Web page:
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queen, and so declared “at the crosse, A pair of pendentis of two handis, and be opin proclamatione and sound of trumtwo serpentis hanging at them. pet.' Shortly after, he was appointed A parrate of diamondis. jeweller and goldsmith to the king, with a A ring of a love trophe set with dia. right to the lucrative privileges of that mondis. office.

Two rings, lyke black flowers, with a Heriot rose to opulence, and lost his table diamond in each. wife; he afterwards' married Alison, A daissie ring sett with a table diaeldest daughter of James Primrose, clerk mond. to the privy-council, and grandfather of A jewell in fashione of a bay leaf, openthe first earl of Roseberry. On the ac- ing for a pictur, and set with diamondis cession of James to the throne of England, on the one syde. he followed the court to London, where A pair of lizard pendantis, set with he continued to reside almost constantly. diamondis. He obtained eminence and wealth, and A jewell for a hatt, in forme of a bay died there on the twelfth of February, leafe, all set with diamonds. 1624, in the sixtieth year of his age, and A little watch set all over with dia. was buried at St. Martin's in the Fields. monds, 1701.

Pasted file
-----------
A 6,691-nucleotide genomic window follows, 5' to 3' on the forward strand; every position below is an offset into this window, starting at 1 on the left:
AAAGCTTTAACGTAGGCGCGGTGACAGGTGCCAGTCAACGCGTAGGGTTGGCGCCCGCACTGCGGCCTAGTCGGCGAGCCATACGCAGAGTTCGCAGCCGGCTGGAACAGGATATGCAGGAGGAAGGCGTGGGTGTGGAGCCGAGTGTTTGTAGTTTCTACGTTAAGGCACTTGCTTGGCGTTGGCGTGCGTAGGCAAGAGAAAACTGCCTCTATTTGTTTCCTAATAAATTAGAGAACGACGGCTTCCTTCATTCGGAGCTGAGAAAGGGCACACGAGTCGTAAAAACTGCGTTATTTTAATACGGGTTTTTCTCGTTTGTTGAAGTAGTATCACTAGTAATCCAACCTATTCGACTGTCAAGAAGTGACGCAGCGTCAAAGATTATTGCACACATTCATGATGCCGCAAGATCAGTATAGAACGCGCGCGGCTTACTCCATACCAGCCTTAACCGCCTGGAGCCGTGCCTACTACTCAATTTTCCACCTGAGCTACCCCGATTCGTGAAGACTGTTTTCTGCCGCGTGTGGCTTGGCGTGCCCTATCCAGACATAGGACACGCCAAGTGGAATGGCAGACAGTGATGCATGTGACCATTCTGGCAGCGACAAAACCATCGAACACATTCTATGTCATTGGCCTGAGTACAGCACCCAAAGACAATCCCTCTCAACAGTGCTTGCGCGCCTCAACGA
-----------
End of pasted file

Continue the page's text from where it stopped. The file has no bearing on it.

A ryog sett all over with diamondis, made in fashion of a lizard, 1201.

A ring set with 9 diamonds, and openQueen Ann of Denmark's Jewels.

ing on the head with the king's picture in In a volume of original accounts and that. vouchers relative to Heriot's transactions with the queen, there are several charges

MARGARET HARTSYDE. which illustrate the fashion of the times In an account of "jewells and other in these expensive decorations, viz.- furnishings," which were “sould and

For making a brilliant in form of a deliuered to the Queene's most excellent ship.